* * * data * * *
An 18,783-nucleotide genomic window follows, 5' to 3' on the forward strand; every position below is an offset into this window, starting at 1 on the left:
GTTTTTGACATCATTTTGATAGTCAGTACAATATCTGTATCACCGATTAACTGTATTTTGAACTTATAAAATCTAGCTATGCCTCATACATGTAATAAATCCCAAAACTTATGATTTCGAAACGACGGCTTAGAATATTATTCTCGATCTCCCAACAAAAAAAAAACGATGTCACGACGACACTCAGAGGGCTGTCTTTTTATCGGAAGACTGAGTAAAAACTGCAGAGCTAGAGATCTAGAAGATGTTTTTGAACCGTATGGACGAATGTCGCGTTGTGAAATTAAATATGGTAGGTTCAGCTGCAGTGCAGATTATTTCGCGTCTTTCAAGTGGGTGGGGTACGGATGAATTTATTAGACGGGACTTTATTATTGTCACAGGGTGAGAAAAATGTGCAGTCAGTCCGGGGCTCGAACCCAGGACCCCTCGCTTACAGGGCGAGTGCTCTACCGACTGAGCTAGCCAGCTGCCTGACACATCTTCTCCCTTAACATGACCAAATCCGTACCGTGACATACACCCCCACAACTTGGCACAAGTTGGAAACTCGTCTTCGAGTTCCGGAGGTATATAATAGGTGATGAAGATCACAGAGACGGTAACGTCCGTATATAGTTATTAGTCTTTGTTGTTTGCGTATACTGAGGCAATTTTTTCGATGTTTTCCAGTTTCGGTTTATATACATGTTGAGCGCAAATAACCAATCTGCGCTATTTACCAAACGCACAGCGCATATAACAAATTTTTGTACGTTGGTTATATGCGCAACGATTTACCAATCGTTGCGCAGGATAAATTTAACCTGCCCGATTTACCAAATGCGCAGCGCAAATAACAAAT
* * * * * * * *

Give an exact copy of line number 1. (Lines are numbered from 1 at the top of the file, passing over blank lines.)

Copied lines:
An 18,783-nucleotide genomic window follows, 5' to 3' on the forward strand; every position below is an offset into this window, starting at 1 on the left: